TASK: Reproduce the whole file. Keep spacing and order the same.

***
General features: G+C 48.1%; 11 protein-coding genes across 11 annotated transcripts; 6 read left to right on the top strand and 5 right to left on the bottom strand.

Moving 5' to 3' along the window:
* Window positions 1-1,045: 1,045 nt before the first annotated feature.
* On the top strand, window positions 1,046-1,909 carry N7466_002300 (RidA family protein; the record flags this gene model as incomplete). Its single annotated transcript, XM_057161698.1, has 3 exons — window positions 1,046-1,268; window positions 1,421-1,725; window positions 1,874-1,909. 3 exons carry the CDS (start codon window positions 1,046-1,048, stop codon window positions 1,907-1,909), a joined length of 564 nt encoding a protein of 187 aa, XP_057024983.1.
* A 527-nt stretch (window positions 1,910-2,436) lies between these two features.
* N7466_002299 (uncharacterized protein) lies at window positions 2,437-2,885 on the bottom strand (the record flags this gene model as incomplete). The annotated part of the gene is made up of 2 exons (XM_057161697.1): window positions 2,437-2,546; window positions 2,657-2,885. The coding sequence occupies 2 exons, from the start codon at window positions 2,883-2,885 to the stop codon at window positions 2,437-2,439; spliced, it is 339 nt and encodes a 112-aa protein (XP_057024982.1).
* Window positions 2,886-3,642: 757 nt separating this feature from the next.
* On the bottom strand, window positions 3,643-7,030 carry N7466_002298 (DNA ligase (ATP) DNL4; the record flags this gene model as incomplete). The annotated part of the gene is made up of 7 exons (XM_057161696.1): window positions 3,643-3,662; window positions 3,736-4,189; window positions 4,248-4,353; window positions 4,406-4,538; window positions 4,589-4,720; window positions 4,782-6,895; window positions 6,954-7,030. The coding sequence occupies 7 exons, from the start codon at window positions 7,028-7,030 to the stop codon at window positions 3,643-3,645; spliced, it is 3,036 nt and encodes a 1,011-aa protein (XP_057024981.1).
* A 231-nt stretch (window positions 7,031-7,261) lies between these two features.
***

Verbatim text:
General features: G+C 48.1%; 11 protein-coding genes across 11 annotated transcripts; 6 read left to right on the top strand and 5 right to left on the bottom strand.

Moving 5' to 3' along the window:
* Window positions 1-1,045: 1,045 nt before the first annotated feature.
* On the top strand, window positions 1,046-1,909 carry N7466_002300 (RidA family protein; the record flags this gene model as incomplete). Its single annotated transcript, XM_057161698.1, has 3 exons — window positions 1,046-1,268; window positions 1,421-1,725; window positions 1,874-1,909. 3 exons carry the CDS (start codon window positions 1,046-1,048, stop codon window positions 1,907-1,909), a joined length of 564 nt encoding a protein of 187 aa, XP_057024983.1.
* A 527-nt stretch (window positions 1,910-2,436) lies between these two features.
* N7466_002299 (uncharacterized protein) lies at window positions 2,437-2,885 on the bottom strand (the record flags this gene model as incomplete). The annotated part of the gene is made up of 2 exons (XM_057161697.1): window positions 2,437-2,546; window positions 2,657-2,885. The coding sequence occupies 2 exons, from the start codon at window positions 2,883-2,885 to the stop codon at window positions 2,437-2,439; spliced, it is 339 nt and encodes a 112-aa protein (XP_057024982.1).
* Window positions 2,886-3,642: 757 nt separating this feature from the next.
* On the bottom strand, window positions 3,643-7,030 carry N7466_002298 (DNA ligase (ATP) DNL4; the record flags this gene model as incomplete). The annotated part of the gene is made up of 7 exons (XM_057161696.1): window positions 3,643-3,662; window positions 3,736-4,189; window positions 4,248-4,353; window positions 4,406-4,538; window positions 4,589-4,720; window positions 4,782-6,895; window positions 6,954-7,030. The coding sequence occupies 7 exons, from the start codon at window positions 7,028-7,030 to the stop codon at window positions 3,643-3,645; spliced, it is 3,036 nt and encodes a 1,011-aa protein (XP_057024981.1).
* A 231-nt stretch (window positions 7,031-7,261) lies between these two features.